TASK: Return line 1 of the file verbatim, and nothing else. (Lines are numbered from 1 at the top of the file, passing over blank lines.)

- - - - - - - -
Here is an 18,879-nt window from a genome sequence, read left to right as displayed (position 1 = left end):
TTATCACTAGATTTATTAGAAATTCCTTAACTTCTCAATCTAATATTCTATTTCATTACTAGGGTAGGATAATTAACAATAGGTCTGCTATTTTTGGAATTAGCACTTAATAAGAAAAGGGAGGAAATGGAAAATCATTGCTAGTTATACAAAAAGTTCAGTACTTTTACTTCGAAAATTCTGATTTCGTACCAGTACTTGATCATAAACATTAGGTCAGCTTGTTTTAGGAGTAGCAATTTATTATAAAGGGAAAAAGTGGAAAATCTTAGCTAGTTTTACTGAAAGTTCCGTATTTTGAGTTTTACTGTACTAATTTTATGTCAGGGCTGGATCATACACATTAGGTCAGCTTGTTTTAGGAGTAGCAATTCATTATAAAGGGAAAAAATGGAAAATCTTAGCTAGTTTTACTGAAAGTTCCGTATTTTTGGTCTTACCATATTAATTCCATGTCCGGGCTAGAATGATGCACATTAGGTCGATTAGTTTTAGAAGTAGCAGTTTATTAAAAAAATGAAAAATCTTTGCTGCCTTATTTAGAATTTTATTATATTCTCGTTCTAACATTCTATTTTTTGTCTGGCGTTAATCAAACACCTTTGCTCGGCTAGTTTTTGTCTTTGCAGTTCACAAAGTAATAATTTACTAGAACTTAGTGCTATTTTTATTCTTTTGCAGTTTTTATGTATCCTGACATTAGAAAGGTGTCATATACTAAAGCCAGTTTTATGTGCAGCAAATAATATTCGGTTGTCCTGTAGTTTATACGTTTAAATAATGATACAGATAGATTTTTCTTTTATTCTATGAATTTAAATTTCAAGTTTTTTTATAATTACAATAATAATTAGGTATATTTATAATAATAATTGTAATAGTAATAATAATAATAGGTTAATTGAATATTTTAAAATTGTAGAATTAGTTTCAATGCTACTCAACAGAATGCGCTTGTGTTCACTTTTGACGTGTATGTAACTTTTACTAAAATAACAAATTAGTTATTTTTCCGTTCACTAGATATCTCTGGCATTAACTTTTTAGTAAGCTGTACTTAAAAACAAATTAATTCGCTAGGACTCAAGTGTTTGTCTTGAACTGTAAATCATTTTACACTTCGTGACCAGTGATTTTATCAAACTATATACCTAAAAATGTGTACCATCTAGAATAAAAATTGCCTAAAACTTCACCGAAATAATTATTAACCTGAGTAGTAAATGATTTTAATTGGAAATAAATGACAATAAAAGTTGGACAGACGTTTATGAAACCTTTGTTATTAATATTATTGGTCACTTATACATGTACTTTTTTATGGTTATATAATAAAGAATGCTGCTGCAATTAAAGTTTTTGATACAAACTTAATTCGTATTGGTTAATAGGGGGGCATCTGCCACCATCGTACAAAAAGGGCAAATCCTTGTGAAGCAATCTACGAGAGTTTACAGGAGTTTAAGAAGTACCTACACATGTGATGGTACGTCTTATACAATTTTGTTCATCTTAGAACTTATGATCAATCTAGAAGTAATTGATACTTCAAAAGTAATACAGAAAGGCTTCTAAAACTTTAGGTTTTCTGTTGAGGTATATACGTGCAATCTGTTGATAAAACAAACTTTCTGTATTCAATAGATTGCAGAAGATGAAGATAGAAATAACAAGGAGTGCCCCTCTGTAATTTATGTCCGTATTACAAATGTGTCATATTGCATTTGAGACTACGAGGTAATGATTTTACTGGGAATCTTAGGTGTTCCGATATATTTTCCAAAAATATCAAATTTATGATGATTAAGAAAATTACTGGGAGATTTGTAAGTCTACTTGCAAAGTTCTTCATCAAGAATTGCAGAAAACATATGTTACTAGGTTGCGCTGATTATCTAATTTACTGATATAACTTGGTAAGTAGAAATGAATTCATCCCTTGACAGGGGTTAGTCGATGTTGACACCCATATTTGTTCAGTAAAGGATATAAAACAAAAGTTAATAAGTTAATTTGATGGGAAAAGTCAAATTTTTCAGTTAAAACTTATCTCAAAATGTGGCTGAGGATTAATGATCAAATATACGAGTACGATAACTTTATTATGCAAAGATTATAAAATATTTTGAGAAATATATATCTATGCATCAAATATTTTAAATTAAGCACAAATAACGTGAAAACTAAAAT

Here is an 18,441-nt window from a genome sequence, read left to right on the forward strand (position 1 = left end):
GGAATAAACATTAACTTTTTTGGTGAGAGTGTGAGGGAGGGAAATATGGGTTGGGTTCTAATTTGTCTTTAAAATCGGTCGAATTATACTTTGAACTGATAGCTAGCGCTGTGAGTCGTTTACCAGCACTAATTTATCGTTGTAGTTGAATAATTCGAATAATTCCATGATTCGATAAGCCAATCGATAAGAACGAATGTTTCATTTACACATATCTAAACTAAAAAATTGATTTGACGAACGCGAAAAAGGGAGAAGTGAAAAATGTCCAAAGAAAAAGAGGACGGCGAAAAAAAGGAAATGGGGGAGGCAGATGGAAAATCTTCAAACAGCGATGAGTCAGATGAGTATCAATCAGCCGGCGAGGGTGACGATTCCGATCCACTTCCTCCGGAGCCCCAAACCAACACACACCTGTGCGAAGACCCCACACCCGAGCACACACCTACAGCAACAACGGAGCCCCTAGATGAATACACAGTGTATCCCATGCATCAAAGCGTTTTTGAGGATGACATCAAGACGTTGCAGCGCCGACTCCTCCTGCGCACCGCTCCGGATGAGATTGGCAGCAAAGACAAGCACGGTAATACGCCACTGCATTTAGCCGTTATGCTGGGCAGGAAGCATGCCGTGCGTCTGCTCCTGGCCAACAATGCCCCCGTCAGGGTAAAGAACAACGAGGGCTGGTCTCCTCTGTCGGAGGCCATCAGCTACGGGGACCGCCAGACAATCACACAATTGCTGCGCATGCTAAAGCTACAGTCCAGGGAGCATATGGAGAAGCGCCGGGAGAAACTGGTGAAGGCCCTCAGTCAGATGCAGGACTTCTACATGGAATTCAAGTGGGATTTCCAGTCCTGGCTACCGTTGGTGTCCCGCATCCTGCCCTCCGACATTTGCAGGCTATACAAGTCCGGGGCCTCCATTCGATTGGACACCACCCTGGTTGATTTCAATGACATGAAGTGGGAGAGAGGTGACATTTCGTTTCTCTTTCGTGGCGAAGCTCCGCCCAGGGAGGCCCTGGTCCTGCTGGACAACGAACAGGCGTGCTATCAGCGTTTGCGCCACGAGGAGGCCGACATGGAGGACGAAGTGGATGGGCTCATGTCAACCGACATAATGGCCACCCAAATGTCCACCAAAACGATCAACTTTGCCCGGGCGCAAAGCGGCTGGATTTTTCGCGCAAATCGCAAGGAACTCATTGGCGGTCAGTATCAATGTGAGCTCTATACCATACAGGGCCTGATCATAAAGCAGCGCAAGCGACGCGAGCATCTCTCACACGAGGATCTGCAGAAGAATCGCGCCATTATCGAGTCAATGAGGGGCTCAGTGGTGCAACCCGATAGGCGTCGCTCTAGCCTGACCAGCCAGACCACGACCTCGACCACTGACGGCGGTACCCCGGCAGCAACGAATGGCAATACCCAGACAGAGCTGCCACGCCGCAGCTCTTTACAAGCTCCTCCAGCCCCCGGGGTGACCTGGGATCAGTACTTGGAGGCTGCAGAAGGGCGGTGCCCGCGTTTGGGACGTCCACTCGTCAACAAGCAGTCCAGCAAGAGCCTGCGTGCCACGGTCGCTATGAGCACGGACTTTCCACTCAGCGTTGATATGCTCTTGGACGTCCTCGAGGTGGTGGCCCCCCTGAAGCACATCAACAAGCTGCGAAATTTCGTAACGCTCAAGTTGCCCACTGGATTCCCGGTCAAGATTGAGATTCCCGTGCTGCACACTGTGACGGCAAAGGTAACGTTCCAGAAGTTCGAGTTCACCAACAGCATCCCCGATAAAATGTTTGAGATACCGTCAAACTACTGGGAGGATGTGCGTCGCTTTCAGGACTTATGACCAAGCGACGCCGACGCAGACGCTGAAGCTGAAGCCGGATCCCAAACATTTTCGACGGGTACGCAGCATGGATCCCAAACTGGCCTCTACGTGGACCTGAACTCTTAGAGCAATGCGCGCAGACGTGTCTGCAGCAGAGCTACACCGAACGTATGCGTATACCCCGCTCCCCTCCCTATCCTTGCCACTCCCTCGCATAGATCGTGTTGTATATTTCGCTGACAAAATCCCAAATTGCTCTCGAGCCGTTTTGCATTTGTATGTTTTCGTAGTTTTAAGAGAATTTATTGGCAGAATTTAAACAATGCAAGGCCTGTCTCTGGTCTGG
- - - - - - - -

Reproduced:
Here is an 18,879-nt window from a genome sequence, read left to right as displayed (position 1 = left end):